The iron man with a heart of gold is a phrase I heard on the news a while ago, and it struck me.
To lift a quote from Peter Dickenson’s fantastic book The Flight of Dragons: “One day a stranger comes, a strong man scarred with many fights and carrying a weapon the like of which they have not seen, no flint axe or hammer but a long thin blade of apparently magical strength and sharpness.” Despite the vast leaps humanity has made in metallurgy since the beginning of the Iron Age, we in the West have clung onto this idea of iron being almost supernaturally strong. When we want to emphasise something’s unyielding strength, we still call it ‘iron’, not steel or carbon fibre or any other metal which is, in fact, far stronger. (Like ‘an iron fist’ or Marvel’s Iron Man. There’s even a suggestion that Superman earned his ‘Man of Steel’ moniker in an attempt to ‘one-up’ Philip Wylie’s ‘Gladiator of Iron’.)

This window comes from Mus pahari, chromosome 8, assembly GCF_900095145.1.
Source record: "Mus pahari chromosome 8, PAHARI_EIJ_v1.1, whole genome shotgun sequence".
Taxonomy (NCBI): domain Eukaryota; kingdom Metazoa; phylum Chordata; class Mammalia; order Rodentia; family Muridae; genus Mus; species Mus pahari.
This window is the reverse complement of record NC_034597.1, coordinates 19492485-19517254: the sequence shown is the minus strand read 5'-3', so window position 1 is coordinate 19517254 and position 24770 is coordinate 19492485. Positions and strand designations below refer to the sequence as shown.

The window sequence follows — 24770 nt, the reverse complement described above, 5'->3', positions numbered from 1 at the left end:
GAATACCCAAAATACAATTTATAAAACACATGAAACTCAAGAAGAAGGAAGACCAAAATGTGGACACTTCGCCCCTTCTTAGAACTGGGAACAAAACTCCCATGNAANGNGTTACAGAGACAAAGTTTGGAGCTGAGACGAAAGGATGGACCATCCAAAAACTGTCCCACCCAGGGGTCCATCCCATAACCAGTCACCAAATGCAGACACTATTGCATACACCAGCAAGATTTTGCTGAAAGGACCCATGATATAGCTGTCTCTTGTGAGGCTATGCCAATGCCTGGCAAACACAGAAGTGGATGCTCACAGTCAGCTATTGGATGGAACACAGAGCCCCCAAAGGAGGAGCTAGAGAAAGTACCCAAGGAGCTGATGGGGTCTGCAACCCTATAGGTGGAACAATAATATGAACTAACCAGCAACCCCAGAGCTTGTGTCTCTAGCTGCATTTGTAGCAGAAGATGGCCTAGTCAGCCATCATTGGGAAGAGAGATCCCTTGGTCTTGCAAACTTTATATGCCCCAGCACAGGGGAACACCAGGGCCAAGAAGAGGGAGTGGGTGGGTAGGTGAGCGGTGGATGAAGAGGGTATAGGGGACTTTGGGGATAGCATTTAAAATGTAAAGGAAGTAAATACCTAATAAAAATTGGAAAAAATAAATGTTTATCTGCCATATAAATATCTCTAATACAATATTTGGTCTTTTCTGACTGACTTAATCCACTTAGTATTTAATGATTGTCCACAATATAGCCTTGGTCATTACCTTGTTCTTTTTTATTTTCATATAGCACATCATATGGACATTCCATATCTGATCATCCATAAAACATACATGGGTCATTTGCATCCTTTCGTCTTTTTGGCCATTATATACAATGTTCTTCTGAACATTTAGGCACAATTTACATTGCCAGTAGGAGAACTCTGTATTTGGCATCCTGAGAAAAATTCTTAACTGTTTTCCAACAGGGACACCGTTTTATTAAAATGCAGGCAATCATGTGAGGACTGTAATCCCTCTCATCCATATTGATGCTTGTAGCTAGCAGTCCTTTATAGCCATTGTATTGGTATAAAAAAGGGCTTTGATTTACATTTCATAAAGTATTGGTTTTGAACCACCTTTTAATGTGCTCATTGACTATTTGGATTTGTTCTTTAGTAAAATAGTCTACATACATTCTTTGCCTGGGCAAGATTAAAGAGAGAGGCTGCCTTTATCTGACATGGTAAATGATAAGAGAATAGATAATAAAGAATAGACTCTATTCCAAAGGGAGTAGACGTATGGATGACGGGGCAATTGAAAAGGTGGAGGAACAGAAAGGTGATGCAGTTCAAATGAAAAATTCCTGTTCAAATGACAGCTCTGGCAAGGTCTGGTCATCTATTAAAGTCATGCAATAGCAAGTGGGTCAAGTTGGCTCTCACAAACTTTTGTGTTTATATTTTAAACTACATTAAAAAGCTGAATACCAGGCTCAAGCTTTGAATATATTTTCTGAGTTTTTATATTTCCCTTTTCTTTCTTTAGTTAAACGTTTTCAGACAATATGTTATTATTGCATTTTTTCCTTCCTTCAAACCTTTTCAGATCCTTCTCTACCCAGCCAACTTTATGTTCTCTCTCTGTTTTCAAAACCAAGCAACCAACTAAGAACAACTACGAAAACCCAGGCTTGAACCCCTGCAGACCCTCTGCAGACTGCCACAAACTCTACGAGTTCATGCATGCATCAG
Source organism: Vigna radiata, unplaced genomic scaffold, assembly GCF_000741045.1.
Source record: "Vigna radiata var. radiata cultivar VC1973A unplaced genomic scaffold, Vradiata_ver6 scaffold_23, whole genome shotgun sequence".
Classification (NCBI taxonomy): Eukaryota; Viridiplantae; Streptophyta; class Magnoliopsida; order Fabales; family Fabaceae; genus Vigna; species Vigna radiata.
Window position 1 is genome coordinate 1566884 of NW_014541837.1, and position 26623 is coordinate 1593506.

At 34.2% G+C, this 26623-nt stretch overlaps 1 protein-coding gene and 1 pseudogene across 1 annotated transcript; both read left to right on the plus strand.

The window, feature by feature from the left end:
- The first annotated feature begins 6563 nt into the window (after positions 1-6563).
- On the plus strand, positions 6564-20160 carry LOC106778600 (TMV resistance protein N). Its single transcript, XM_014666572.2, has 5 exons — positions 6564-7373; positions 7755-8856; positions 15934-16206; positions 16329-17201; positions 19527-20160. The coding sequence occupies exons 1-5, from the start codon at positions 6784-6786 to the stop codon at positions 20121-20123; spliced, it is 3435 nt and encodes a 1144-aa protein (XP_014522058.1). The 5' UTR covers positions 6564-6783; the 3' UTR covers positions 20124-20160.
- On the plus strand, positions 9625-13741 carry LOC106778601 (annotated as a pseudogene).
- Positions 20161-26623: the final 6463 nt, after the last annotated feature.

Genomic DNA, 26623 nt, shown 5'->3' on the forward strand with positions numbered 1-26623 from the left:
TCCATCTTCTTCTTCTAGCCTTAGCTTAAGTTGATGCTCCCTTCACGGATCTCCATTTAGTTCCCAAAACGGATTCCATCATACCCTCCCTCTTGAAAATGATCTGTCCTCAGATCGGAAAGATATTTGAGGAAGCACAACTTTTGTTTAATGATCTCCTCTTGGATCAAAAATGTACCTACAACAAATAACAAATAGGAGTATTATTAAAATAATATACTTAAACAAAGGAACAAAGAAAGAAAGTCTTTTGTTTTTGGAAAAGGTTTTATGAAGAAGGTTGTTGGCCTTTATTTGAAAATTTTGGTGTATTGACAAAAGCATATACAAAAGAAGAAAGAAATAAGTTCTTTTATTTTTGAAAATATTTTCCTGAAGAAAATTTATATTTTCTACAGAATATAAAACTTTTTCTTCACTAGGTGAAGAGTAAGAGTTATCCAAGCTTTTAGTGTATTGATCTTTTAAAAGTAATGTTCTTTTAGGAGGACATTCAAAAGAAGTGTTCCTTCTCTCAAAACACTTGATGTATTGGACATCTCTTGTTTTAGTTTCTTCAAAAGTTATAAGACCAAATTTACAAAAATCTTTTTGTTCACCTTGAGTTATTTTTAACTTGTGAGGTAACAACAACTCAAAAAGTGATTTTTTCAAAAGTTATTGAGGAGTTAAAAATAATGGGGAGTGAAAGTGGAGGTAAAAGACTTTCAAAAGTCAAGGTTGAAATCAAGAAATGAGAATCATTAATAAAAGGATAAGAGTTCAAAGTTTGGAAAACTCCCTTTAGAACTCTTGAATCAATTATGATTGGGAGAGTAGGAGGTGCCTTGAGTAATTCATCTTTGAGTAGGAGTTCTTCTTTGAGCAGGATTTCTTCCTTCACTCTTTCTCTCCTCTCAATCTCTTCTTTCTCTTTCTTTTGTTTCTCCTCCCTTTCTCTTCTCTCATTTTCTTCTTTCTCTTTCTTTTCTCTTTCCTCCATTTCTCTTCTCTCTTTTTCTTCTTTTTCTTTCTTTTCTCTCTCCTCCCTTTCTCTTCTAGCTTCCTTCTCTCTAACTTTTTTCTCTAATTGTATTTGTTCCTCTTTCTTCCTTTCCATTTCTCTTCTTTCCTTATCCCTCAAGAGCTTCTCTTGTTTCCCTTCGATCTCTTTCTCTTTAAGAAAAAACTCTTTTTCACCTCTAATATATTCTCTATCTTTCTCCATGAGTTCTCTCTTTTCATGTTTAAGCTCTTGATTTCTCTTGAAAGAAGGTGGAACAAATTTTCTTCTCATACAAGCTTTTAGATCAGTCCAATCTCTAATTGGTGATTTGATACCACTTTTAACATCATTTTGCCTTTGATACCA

The heart is the home of the emotions and the soul. I’m not sure if that’s something we’ve picked up from the Ancient Egyptians, but they were most probably saying it before us in Western Europe and we’re still saying it today. The heart is the home of the everything which makes us human, more than the sum of our biological parts.
And gold is more than a precious metal. It’s pure, and it’s beautiful.
So the person on the news wasn’t talking about an iron statue with a lump of gold stuck it his chest. He’s talking about a supernaturally strong man with a pure and beautiful soul.
It just struck me because, without all that cultural context, it must seem like a pretty odd way to describe someone.
Something to bear in mind when one is writing.
… Oh, okay. Here you go: